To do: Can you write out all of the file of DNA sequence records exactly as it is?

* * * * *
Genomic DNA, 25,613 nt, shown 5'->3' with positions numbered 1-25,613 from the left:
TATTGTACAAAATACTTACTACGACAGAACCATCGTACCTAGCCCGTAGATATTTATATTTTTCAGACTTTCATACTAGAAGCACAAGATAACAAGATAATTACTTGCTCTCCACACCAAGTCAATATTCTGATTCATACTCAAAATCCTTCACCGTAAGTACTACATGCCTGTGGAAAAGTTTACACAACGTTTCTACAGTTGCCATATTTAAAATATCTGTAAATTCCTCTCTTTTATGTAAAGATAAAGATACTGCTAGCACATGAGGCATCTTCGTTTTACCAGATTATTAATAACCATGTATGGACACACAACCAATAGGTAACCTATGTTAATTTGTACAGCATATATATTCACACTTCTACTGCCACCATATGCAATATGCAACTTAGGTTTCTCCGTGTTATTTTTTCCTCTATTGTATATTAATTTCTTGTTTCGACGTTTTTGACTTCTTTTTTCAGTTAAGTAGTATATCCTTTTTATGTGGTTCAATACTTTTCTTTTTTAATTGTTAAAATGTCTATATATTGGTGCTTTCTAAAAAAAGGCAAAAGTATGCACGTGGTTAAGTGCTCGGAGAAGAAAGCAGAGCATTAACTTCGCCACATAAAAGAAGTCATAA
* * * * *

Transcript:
Genomic DNA, 25,613 nt, shown 5'->3' with positions numbered 1-25,613 from the left:
TATTGTACAAAATACTTACTACGACAGAACCATCGTACCTAGCCCGTAGATATTTATATTTTTCAGACTTTCATACTAGAAGCACAAGATAACAAGATAATTACTTGCTCTCCACACCAAGTCAATATTCTGATTCATACTCAAAATCCTTCACCGTAAGTACTACATGCCTGTGGAAAAGTTTACACAACGTTTCTACAGTTGCCATATTTAAAATATCTGTAAATTCCTCTCTTTTATGTAAAGATAAAGATACTGCTAGCACATGAGGCATCTTCGTTTTACCAGATTATTAATAACCATGTATGGACACACAACCAATAGGTAACCTATGTTAATTTGTACAGCATATATATTCACACTTCTACTGCCACCATATGCAATATGCAACTTAGGTTTCTCCGTGTTATTTTTTCCTCTATTGTATATTAATTTCTTGTTTCGACGTTTTTGACTTCTTTTTTCAGTTAAGTAGTATATCCTTTTTATGTGGTTCAATACTTTTCTTTTTTAATTGTTAAAATGTCTATATATTGGTGCTTTCTAAAAAAAGGCAAAAGTATGCACGTGGTTAAGTGCTCGGAGAAGAAAGCAGAGCATTAACTTCGCCACATAAAAGAAGTCATAA